Concern grows over counter-trade, off-sets
For those who are unfamiliar with large international projects or investments, the terms ‘counter-trade’ or ‘off-set’ may be unfamiliar. But in industries such as aerospace and defense, oil and gas or mining, they are a fact of life – and fundamental to winning contracts.
A recent headline in the Financial Times reads: “Defence company sweeteners hit $75bn”. It went on to list some of the major commitments that leading defense contractors have entered into – for example, providing help to Omani fishermen and financing a beachfront metropolis in the UAE. In other cases, especially within oil, gas and mining, the obligation is to procure major project elements from local suppliers.
In concept, these conditions of contract are designed to boost the local economy and raise capabilities. In practice, there are questions over how effective they are, whether this is an efficient way to achieve these laudable goals, and the extent to which such programs are open to abuse. A powerful group of bodies that include the US government, the EU, and the WTO oppose these arrangements, questioning the extent to which they distort the market. Transparency International believes they also create a greater likelihood of corruption.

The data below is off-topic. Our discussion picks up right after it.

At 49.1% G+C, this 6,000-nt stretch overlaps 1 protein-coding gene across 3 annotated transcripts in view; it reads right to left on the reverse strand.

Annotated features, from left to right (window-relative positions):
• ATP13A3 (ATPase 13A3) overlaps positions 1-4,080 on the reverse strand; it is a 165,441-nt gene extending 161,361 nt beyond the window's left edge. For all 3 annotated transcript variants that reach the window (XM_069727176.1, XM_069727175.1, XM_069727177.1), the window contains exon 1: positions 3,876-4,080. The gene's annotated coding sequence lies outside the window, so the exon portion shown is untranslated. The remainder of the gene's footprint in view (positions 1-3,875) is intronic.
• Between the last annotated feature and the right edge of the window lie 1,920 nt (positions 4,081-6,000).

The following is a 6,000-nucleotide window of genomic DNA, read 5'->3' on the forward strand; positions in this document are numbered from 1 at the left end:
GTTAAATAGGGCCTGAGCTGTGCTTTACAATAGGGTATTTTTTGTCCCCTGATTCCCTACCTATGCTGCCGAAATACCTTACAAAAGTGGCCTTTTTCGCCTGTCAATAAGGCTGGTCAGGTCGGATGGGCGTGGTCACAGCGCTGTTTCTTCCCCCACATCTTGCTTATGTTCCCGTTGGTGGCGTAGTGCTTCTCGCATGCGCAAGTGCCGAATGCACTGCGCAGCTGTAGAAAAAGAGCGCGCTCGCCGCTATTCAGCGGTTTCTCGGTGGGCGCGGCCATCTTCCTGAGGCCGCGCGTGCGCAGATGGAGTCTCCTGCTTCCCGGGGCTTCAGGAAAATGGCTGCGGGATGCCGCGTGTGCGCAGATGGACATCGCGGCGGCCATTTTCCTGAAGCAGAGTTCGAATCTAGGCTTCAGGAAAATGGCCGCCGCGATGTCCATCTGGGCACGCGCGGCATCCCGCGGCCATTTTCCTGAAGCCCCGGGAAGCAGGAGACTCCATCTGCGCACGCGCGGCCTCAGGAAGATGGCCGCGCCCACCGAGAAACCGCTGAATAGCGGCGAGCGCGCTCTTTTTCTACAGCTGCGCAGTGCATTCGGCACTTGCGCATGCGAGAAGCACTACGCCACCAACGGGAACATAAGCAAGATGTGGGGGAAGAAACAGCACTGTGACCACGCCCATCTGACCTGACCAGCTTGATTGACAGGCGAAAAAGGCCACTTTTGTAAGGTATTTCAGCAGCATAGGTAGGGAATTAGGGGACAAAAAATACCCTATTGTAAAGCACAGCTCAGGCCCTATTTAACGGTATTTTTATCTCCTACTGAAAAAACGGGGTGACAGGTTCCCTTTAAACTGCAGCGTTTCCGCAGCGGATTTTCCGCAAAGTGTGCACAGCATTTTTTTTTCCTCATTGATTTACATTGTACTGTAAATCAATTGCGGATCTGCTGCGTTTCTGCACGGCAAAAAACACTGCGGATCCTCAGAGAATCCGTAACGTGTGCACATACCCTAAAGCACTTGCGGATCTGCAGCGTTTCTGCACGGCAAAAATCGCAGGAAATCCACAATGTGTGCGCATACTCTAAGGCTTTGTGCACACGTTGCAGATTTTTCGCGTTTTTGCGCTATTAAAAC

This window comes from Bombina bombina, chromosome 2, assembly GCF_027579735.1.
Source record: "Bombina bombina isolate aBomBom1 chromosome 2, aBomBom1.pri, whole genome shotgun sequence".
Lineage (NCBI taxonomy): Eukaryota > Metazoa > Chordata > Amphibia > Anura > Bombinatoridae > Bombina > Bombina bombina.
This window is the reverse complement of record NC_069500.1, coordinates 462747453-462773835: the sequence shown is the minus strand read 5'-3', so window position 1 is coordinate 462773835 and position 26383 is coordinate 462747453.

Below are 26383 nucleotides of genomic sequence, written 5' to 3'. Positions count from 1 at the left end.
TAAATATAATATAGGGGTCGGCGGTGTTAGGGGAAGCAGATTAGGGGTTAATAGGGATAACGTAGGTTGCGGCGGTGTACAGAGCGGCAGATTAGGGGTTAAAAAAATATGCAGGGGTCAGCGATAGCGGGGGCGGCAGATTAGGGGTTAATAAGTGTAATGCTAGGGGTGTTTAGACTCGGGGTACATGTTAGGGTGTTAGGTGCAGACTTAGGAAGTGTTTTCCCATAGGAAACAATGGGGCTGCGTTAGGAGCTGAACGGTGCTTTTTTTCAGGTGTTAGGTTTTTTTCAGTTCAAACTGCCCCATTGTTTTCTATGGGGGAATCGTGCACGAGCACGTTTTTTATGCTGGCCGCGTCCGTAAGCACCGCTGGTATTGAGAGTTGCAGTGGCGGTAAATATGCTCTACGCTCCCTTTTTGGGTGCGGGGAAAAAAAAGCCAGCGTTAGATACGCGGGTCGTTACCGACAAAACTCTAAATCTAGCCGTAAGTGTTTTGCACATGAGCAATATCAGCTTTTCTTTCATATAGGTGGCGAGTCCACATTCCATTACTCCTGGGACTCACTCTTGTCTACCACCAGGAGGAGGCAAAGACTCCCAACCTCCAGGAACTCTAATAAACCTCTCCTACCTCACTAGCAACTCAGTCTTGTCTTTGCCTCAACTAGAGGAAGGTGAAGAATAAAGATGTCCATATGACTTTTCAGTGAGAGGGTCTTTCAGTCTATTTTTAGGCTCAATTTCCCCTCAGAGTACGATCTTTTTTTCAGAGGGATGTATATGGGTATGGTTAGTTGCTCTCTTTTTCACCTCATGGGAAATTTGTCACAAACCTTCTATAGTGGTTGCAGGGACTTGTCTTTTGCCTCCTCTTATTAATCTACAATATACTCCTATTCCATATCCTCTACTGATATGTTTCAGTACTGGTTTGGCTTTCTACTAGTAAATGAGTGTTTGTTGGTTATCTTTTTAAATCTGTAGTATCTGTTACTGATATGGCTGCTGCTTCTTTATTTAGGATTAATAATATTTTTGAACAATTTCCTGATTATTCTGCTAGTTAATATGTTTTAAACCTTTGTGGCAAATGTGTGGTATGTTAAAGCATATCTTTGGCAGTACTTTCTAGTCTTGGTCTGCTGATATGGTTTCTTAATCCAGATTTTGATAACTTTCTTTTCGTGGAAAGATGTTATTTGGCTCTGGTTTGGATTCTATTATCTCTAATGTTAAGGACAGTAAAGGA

Once again, this topic represents one of the issues of integrity that contract negotiators often face. It is quite clear that winning many projects or deals depends on such arrangements. But they are typically kept hidden, there is little reporting on which of them go ahead or what benefits they actually bring, and hence no meaningful evaluation of ‘good practice’.